Thursday, March 12, 2020

Homeschool Science: Field Trip to a Landfill!!!

Want to see some frustratingly low-quality photographs of a landfill, taken on a foggy, snowy day through the window of a 12-passenger van by a person sitting in the middle of the back row?

Of COURSE you do! It's a LANDFILL!!!

This particular landfill has been in operation since 1971, and was sold to its current owners when expansive legislative changes meant that the landfill would have to make a lot of improvements to its infrastructure that the original owners balked at. One of those improvements is the cut-off wall that extends underground more than 91 feet until it reaches shale. It's intended to isolate the landfill from the surrounding ground and the watershed, so that leachate--remember Syd's adventures with leachate?!?--can't escape and contaminate the community. The wall doesn't extend above-ground, but you can see occasional markers that show it is.

The incinerator is a different waste disposal company next door; you can see their smokestack in this photo:

Fun fact: incinerators, themselves, are not waste-free. The ash leftover from incineration is toxic and also must be disposed of in a sanitary landfill such as this one.

Second fun fact: yesterday, the kids and I took a field trip to a recycling facility in this same city. When they get materials that they can't recycle, they send them to this incinerator!

Third fun fact: there might be a field trip to that incinerator in the works...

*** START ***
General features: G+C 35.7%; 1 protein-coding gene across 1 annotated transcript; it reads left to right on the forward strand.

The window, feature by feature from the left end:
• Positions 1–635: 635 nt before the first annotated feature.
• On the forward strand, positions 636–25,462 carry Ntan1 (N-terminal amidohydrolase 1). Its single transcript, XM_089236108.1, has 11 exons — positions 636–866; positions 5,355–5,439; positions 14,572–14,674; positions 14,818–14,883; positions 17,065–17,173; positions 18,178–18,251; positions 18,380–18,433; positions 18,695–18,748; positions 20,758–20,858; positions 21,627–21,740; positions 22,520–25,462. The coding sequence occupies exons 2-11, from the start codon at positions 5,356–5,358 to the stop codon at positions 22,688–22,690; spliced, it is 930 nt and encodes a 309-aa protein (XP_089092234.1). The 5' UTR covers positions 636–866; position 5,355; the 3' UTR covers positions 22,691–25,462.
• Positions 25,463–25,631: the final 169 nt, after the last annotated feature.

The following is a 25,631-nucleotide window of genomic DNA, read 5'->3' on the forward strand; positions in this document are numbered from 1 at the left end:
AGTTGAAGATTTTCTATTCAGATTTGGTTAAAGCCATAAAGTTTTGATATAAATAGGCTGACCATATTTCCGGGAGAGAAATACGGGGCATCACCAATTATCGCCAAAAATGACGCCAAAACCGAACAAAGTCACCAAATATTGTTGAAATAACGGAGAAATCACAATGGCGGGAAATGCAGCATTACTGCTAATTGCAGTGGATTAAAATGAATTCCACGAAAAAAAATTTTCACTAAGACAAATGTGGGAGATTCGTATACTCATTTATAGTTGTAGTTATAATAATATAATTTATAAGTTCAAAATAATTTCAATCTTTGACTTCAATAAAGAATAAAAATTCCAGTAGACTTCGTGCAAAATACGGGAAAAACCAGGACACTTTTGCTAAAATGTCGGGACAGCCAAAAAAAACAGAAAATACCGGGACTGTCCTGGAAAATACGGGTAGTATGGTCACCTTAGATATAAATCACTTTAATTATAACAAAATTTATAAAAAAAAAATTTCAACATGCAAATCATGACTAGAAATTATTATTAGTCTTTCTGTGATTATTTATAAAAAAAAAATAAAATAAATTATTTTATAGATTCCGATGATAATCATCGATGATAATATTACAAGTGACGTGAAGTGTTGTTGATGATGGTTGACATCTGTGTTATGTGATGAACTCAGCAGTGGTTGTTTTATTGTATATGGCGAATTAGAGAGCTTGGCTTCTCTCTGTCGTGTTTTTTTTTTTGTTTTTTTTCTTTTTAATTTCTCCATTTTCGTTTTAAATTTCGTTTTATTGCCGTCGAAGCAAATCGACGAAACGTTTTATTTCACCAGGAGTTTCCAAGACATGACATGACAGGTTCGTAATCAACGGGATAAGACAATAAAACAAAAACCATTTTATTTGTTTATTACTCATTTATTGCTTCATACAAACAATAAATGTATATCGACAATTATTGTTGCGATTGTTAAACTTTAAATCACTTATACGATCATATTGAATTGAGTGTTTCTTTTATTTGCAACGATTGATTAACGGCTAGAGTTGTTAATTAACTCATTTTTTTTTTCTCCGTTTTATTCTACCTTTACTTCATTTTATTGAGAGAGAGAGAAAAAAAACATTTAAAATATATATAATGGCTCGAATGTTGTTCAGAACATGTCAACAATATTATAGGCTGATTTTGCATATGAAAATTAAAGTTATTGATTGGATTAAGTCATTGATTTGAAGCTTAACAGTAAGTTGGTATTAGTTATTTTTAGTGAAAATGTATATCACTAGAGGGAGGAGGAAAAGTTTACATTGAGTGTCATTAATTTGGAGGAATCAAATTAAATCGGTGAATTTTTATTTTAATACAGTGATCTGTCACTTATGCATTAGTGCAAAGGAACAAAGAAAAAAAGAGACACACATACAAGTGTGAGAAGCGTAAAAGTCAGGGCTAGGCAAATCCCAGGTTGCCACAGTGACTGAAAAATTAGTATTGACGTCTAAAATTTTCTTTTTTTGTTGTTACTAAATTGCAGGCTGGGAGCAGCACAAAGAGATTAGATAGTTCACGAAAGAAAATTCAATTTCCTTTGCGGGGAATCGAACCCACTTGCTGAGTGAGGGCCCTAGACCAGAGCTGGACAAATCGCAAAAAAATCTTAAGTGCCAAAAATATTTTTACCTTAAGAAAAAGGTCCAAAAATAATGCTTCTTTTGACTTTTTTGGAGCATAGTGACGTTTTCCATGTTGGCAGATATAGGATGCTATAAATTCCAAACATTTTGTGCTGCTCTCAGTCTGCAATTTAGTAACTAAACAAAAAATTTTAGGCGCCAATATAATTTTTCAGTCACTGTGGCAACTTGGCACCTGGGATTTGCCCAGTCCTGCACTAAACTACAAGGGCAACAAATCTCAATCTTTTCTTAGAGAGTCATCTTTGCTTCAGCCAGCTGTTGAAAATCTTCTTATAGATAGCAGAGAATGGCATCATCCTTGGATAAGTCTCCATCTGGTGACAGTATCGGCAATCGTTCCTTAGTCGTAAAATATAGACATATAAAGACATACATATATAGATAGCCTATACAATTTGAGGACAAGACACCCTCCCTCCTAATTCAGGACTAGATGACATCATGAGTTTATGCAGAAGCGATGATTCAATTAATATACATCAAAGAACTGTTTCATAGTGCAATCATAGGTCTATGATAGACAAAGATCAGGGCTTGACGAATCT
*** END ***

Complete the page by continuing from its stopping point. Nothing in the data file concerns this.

You can also see in the photo above the mesh netting that surrounds the landfill. That keeps the wind from blowing trash away.

Because the landfill is saving space for future municipal solid waste storage, they have some land that they lease to other companies. Below is a working quarry within the landfill; it supplies, among other things, the gravel for the roads that go over and around the landfill:

And here's the working section of the landfill! There's a specific grade to the sides of the landfill that must be maintained, and that's what limits the landfill's height. Here, a truck has just finished dumping another load of municipal solid waste onto the top of this section:

 And now the compactor is spreading the waste and then rolling over it to compact it. The compactor is VERY heavy and huge:

There would be a lot more to see if it wasn't snowy and foggy and grey, alas, but still, this was enough of a taste to get the idea, and the kids have a little more context for their understanding of municipal solid waste and how it's handled in a community setting.

It was VERY different from the recycling facility that we toured this week!

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